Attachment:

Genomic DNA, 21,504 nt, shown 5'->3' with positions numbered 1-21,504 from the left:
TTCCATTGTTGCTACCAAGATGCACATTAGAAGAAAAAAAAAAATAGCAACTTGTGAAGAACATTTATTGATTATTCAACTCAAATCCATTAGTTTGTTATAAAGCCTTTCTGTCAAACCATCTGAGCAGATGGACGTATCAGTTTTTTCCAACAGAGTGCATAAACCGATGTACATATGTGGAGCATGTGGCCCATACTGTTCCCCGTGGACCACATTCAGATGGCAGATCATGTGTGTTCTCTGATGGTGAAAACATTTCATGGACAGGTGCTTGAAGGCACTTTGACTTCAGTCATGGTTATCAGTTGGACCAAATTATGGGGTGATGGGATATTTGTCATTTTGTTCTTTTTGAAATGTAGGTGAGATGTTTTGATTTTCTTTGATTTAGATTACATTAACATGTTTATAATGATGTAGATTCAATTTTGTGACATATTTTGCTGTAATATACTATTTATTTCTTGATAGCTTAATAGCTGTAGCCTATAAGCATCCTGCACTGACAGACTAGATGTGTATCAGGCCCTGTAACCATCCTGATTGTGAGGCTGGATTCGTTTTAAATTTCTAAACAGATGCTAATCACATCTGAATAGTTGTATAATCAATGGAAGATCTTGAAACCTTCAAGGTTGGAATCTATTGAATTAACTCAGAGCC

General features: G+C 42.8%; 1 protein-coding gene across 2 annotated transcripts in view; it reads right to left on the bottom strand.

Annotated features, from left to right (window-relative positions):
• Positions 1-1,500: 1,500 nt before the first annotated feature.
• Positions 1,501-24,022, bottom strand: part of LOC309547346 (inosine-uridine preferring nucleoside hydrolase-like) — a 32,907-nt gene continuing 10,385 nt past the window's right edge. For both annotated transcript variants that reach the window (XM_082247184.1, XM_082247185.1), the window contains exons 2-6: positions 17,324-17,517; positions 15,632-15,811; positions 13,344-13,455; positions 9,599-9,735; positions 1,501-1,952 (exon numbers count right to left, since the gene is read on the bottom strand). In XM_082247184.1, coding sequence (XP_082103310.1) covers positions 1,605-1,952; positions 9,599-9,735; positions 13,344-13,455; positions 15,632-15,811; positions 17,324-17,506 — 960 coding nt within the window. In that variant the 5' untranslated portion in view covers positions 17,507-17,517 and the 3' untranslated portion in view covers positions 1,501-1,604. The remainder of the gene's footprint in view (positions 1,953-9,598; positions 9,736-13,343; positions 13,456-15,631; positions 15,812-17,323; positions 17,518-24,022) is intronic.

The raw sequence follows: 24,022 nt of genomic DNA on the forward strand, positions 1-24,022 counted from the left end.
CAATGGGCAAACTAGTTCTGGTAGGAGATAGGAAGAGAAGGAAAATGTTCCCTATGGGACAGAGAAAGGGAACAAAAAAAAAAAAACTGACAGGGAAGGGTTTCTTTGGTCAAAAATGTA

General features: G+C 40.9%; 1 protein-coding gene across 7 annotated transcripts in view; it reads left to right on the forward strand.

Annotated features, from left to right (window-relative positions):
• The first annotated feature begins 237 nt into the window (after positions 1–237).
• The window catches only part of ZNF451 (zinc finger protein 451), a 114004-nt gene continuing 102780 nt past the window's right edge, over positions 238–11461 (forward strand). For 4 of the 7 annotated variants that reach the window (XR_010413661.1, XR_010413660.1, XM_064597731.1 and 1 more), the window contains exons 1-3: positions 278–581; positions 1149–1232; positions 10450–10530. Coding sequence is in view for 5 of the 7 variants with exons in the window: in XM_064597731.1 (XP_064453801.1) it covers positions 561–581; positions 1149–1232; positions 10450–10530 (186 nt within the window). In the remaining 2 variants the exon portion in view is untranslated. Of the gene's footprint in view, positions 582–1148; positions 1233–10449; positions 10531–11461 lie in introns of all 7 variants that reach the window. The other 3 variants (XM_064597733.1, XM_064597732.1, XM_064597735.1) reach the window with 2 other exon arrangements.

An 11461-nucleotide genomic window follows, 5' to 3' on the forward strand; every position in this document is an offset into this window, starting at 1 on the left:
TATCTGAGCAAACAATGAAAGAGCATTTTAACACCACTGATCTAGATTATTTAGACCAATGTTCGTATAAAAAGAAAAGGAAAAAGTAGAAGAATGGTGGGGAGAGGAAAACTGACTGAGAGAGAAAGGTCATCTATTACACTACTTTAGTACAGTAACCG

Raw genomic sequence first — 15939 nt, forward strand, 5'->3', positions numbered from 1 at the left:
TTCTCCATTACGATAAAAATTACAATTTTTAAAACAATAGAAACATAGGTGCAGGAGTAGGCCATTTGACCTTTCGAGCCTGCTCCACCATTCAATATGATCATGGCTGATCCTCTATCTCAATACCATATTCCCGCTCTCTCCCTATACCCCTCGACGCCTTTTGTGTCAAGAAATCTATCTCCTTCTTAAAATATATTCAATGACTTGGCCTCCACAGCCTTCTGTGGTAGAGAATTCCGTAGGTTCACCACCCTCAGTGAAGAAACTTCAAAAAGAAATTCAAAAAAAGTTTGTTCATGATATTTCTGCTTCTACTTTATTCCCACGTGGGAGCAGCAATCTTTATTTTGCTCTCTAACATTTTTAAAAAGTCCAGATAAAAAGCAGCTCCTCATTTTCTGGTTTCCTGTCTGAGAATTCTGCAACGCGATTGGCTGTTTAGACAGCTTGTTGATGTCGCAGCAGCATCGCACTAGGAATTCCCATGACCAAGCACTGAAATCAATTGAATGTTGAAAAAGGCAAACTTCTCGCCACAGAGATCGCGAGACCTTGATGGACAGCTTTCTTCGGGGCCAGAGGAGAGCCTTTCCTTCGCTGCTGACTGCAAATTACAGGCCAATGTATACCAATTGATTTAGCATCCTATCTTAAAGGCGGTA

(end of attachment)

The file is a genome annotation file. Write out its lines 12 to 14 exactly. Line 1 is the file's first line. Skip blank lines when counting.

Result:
• The window catches only part of ZNF451 (zinc finger protein 451), a 114004-nt gene continuing 102780 nt past the window's right edge, over positions 238–11461 (forward strand). For 4 of the 7 annotated variants that reach the window (XR_010413661.1, XR_010413660.1, XM_064597731.1 and 1 more), the window contains exons 1-3: positions 278–581; positions 1149–1232; positions 10450–10530. Coding sequence is in view for 5 of the 7 variants with exons in the window: in XM_064597731.1 (XP_064453801.1) it covers positions 561–581; positions 1149–1232; positions 10450–10530 (186 nt within the window). In the remaining 2 variants the exon portion in view is untranslated. Of the gene's footprint in view, positions 582–1148; positions 1233–10449; positions 10531–11461 lie in introns of all 7 variants that reach the window. The other 3 variants (XM_064597733.1, XM_064597732.1, XM_064597735.1) reach the window with 2 other exon arrangements.

An 11461-nucleotide genomic window follows, 5' to 3' on the forward strand; every position in this document is an offset into this window, starting at 1 on the left:
TATCTGAGCAAACAATGAAAGAGCATTTTAACACCACTGATCTAGATTATTTAGACCAATGTTCGTATAAAAAGAAAAGGAAAAAGTAGAAGAATGGTGGGGAGAGGAAAACTGACTGAGAGAGAAAGGTCATCTATTACACTACTTTAGTACAGTAACCG